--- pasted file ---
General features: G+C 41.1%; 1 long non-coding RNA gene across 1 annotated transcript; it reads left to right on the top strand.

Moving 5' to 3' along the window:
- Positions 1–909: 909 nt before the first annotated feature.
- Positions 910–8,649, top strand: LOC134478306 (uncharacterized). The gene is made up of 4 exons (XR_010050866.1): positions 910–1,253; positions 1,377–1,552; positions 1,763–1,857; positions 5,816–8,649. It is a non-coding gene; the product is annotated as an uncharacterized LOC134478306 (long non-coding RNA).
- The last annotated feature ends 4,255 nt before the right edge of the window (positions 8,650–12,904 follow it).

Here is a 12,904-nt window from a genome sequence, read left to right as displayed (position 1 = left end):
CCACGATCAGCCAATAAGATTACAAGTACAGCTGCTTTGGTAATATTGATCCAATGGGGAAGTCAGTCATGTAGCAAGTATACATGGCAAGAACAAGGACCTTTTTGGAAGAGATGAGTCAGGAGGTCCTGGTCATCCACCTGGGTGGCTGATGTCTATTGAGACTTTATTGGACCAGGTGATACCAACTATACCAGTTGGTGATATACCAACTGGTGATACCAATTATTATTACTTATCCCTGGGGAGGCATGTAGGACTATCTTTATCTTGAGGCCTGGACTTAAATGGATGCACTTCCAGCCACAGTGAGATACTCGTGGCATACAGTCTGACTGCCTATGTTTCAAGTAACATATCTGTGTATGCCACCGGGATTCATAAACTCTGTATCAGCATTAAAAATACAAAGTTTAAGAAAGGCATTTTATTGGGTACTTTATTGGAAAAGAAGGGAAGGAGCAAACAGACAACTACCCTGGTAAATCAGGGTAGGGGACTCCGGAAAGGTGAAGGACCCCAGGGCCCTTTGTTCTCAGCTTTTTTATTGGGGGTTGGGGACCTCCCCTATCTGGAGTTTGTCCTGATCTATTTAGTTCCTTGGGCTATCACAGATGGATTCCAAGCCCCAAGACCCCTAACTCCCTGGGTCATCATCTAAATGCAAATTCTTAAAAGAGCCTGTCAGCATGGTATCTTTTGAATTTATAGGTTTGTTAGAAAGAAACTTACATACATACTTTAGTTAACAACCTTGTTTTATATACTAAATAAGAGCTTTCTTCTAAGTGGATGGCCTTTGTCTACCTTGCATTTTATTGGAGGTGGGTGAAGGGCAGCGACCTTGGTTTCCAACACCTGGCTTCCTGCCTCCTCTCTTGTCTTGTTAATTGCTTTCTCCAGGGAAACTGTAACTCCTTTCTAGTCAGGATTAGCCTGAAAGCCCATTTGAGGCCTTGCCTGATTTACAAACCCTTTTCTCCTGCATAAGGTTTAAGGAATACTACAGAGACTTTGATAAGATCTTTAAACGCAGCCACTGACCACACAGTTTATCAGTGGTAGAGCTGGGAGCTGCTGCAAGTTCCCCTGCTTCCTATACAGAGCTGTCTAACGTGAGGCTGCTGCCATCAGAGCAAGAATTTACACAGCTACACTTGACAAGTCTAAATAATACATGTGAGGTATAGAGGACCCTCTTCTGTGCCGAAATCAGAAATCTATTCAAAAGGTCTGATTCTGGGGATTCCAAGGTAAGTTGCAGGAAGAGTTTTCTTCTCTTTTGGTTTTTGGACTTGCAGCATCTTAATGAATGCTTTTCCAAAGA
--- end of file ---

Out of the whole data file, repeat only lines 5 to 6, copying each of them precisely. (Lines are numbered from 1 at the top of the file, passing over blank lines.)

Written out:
- The last annotated feature ends 4,255 nt before the right edge of the window (positions 8,650–12,904 follow it).

Here is a 12,904-nt window from a genome sequence, read left to right as displayed (position 1 = left end):